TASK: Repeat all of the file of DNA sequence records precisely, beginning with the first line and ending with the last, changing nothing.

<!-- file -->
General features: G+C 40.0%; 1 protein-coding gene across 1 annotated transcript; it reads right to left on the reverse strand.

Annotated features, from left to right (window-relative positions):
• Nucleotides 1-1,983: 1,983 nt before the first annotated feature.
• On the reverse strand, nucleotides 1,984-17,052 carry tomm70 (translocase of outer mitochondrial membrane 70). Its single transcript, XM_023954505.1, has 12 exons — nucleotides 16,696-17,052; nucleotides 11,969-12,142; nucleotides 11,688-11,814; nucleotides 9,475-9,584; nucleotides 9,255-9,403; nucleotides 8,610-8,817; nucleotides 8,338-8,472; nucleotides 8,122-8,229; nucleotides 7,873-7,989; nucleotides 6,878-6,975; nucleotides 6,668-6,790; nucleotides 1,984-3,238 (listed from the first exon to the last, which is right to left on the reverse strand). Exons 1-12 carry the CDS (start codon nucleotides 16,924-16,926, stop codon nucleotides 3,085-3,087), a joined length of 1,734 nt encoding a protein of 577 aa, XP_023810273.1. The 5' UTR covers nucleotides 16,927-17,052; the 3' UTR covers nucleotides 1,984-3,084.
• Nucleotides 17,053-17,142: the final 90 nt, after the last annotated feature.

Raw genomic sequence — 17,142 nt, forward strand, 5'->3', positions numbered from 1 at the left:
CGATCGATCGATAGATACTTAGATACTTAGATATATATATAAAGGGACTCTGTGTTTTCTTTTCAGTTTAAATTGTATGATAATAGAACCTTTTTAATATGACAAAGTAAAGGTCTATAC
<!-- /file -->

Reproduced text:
General features: G+C 40.0%; 1 protein-coding gene across 1 annotated transcript; it reads right to left on the reverse strand.

Annotated features, from left to right (window-relative positions):
• Nucleotides 1-1,983: 1,983 nt before the first annotated feature.
• On the reverse strand, nucleotides 1,984-17,052 carry tomm70 (translocase of outer mitochondrial membrane 70). Its single transcript, XM_023954505.1, has 12 exons — nucleotides 16,696-17,052; nucleotides 11,969-12,142; nucleotides 11,688-11,814; nucleotides 9,475-9,584; nucleotides 9,255-9,403; nucleotides 8,610-8,817; nucleotides 8,338-8,472; nucleotides 8,122-8,229; nucleotides 7,873-7,989; nucleotides 6,878-6,975; nucleotides 6,668-6,790; nucleotides 1,984-3,238 (listed from the first exon to the last, which is right to left on the reverse strand). Exons 1-12 carry the CDS (start codon nucleotides 16,924-16,926, stop codon nucleotides 3,085-3,087), a joined length of 1,734 nt encoding a protein of 577 aa, XP_023810273.1. The 5' UTR covers nucleotides 16,927-17,052; the 3' UTR covers nucleotides 1,984-3,084.
• Nucleotides 17,053-17,142: the final 90 nt, after the last annotated feature.

Raw genomic sequence — 17,142 nt, forward strand, 5'->3', positions numbered from 1 at the left:
CGATCGATCGATAGATACTTAGATACTTAGATATATATATAAAGGGACTCTGTGTTTTCTTTTCAGTTTAAATTGTATGATAATAGAACCTTTTTAATATGACAAAGTAAAGGTCTATAC